Executive Functions, Learning Disabilities & Life Success

A 20-year longitudinal study of individuals with learning disabilities identified six attributes shared by those individuals who met criteria for success, i.e. positive life outcomes. Fifty individuals participated in the 10-year follow-up,  41 of these were included in the 20-year follow-up (Raskind et al, 1999).

“Success Attributes” identified in the study included the following set of personal characteristics, attitudes, and behaviors that predicted success*:

  • Self-awareness
  • Proactivity (Initiative)
  • Perseverance
  • Goal setting
  • Emotional coping strategies
  • Presence and use of effective support system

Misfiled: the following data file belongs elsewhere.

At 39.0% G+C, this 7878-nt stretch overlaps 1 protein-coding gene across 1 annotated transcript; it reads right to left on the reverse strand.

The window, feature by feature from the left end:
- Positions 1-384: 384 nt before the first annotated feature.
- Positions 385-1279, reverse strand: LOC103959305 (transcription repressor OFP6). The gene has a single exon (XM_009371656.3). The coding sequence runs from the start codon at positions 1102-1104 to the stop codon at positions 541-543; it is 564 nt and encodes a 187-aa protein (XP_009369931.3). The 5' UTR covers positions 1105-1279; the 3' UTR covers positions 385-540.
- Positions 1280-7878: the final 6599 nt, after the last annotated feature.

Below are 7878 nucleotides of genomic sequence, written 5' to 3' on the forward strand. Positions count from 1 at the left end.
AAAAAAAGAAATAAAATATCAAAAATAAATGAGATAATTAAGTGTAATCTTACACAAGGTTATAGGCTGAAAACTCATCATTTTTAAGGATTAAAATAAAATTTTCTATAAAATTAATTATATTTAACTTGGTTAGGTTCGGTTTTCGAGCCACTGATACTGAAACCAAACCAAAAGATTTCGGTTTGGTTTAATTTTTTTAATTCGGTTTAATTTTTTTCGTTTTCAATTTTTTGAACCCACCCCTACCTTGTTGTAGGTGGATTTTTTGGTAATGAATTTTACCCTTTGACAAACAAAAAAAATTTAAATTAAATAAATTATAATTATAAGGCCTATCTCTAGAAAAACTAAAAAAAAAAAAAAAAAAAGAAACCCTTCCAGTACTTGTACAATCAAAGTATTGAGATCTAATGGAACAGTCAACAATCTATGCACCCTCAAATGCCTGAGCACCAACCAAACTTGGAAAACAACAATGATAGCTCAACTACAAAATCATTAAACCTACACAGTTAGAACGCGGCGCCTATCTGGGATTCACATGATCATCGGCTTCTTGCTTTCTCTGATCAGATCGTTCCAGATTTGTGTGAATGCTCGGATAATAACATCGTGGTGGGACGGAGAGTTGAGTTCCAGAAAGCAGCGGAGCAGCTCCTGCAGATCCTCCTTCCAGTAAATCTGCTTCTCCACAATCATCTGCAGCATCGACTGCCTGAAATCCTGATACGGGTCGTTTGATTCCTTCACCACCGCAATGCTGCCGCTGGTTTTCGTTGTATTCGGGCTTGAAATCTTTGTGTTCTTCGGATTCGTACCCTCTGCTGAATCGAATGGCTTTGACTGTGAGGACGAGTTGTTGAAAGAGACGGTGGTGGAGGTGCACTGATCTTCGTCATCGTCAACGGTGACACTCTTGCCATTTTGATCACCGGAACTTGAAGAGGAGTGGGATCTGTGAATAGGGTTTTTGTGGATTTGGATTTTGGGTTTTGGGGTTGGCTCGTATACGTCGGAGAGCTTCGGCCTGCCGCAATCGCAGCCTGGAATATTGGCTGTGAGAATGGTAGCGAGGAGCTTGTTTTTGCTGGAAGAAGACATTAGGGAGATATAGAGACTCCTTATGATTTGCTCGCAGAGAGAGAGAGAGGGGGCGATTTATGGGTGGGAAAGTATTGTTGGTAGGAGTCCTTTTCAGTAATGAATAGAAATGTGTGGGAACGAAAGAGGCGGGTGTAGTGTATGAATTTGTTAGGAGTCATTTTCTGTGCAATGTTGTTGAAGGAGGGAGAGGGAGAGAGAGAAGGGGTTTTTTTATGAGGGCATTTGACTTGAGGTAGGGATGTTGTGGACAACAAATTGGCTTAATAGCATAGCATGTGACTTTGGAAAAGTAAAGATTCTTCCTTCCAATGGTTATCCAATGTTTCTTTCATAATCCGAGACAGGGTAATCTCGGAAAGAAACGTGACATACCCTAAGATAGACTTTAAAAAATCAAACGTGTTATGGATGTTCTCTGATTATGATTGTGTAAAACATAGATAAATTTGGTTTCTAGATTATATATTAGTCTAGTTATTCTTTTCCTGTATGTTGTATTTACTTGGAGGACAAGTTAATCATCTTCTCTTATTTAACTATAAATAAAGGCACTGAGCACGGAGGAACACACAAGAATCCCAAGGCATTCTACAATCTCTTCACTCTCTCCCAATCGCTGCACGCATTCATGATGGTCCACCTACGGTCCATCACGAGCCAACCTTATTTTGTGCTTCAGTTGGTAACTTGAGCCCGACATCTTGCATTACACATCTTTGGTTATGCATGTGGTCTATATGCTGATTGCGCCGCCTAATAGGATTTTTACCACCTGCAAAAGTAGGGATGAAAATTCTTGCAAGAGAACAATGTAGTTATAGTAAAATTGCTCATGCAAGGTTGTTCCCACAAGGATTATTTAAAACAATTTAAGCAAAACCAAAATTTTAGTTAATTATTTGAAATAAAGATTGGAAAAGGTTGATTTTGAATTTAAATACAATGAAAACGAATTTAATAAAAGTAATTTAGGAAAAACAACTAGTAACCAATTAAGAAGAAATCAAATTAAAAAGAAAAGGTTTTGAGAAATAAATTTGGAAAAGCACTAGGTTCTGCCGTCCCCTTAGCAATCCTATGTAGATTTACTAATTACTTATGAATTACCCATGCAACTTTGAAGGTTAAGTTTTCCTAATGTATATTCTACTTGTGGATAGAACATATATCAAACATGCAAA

* Eight areas used to define success were: employment, education, independence, family relations, social relationships, crime/substance abuse, life satisfaction, and psychological health.

These attributes:

  •  were more powerful predictors of success than numerous other variables, including IQ, academic achievement, life stressors, age, gender, socioeconomic status, and ethnicity
  • parallel the concepts of “a resilient mindset” (Goldstein & Brooks, 2007), “self-motivation” (Deci, 2000 ) and “emotional intelligence” (Goleman, 1995) that apply to the general population, not exclusively to those with learning disabilities

Respondents in the study suggested that “we need to place greater emphasis on developing compensatory strategies aimed at circumventing difficulties rather than spending inordinate time remediating deficits.”  The study indicates that education should emphasize the development of success attributes to the same degree as academic skills.


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